About Me

My photo
Cambridge, MA, United States

Sunday, March 31, 2013

Lens Bokeh Analysis


<<This topic is under development>> << Online version is only a draft >>

What characterizes the bokeh in a photograph? I mean not the shape of the bokeh, but the bokehness or the bluriness. We know that bokeh mainly depends on the aperture, focal length, and the focal distance. It also depends on few other things which will see later. The relationship between the size of the bokeh (circle of confusion) and the above mentioned parameters is a well established concept.

Here, I’d like to graphically plot and show how aperture, focal-length, distance and sensor size makes an impact on the bokeh. My objective is to provide a visual or a mental tool to quickly assess the blur characteristics given a set of parameters. And, perhaps help in understanding why bokeh in large-format photography is unique and often not reproducible in 35mm (full frame) format photography. We will also see how lenses such as EF 85mm f/1.2 and EF 200 f/2 differ in bokeh. Which of these lenses gives more bokeh? if you want to know the answer, please continue to read this discussion!

The size of the bokeh, let’s designate it by it’s diameter $C$, is given by

$C = \frac{\Delta }{{{s_1} + \Delta }}\frac{f}{N}m$

where, $f$ is the focal length, $N$ is the aperture, for instance $N=1.4, 2.8$ so on. $s_1$ is the distance to the subject, meaning, the camera is focused to the subject which is at a distance $s_1$. These parameters should be familiar if you are doing semi-serious photography. Now let’s look at less common terms: $m$ is the magnification and $\Delta$ is the relative distance. I will explain these two terms now.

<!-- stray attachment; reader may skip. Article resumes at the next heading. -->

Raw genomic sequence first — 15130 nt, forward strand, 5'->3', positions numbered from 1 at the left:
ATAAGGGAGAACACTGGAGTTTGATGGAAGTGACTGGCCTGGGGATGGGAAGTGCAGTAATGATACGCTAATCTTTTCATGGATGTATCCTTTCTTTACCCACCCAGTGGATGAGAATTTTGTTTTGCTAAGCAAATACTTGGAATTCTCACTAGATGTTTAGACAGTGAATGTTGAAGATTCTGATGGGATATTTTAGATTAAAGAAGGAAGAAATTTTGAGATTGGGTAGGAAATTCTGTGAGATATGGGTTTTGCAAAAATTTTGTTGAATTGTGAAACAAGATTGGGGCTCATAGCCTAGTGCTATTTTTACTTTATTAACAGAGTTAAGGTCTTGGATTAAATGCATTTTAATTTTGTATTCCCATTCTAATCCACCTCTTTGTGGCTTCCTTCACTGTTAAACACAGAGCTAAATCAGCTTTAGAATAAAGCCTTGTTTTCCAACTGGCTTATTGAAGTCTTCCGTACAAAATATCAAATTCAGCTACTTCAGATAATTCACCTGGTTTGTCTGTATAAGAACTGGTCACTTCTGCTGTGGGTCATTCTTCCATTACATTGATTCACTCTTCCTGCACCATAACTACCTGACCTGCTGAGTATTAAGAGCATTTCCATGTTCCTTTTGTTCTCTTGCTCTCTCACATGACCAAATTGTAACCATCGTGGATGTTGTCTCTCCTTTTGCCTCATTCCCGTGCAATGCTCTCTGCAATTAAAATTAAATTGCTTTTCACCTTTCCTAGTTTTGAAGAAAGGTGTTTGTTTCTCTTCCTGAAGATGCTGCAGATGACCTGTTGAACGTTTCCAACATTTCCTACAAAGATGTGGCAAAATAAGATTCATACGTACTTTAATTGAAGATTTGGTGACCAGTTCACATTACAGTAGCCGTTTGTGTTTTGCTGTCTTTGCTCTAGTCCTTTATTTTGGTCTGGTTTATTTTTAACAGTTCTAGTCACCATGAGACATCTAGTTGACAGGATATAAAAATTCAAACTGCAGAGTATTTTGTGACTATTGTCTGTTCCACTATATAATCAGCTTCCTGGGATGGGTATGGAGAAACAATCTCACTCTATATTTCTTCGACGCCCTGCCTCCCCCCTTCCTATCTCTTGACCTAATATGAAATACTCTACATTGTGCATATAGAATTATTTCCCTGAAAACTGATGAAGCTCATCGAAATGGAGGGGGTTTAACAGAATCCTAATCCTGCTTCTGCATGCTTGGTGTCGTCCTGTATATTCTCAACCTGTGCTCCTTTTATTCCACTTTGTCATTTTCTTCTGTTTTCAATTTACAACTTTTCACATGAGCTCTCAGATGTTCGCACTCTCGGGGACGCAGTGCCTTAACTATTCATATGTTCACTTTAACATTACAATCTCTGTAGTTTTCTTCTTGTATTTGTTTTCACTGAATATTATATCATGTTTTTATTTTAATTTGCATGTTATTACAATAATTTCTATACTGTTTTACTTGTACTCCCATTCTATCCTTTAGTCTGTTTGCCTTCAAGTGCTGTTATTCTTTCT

Tuesday, March 19, 2013

Aperture Play – a customized EF 50mm f/1.4 Lens.


I wanted to play with the aperture of a lens, for instance to simulate anamorphic bokeh, gaussian aperture (apodization), and other aperture masks. By introducing aperture masks, we can control the blurring (bokeh) and hence control the appearance of the photograph. Carefully designed aperture masks can be used to perform computation on photograph that can reveal depth, for example using coded aperture: http://groups.csail.mit.edu/graphics/CodedAperture/.

I was inspired by the work of Markus Keinath here: http://www.4photos.de/camera-diy/Apodization-Filter.html. In order to access the aperture, the lens needs to be opened, which can be a pain. This especially hinders experimentation. I wanted a lens system where I can have constant access to the aperture. This way, I can see the live video from the DSLR while the aperture masks are being modified.

My Lens Modification

I modified a Canon EF 50mm f/1.4 lens by creating my own lens assembly. f/1.4 is quite large enough for the purposes. However, EF 50 1.4 costs about \$300, which is one downside of this choice. A cheap (\$75) FD 50mm f/1.4 would have also served the purpose, but this lens has mechanical compatibility issue with modern dslrs. The back element projects into the mirror assembly of the dslr when lens it focused a infinity.

Here is the regular lens and the modified lens:


The focusing is achieved using a small slider mechanism (with the knob as shown). The acrylic pieces were cut using a laser cutter. The metallic mount came from the original lens itself.

imageThe aperture can be introduced into the slot shown in the above picture. One issue with the mechanism is the light leak. The aperture region and other lens regions have to be covered with a black enclosure to avoid light leaking into the lens.

Aperture Masks


Using microsoft power point, I drew a bunch of aperture masks as shown above and printed them using a laser printer on transparencies. I then cut them into ‘inserts’ so that it fits into the aperture slot. Here is a printed ‘gaussian’ aperture mask:


Some Results

Image screen captured using EOS Record Utility. I know I could have taken a photograph, but this was more convenient in my setup (didn’t want to download images, edit etc). All images are straight from Live View video.







Issue – 1: Quality of Aperture Insert


Issue – 2: Cat Eyes


Issue – 3: Light Loss

Issue – 4:

Future Work

  • Analog film printing of aperture masks.
  • Colors in Aperture mask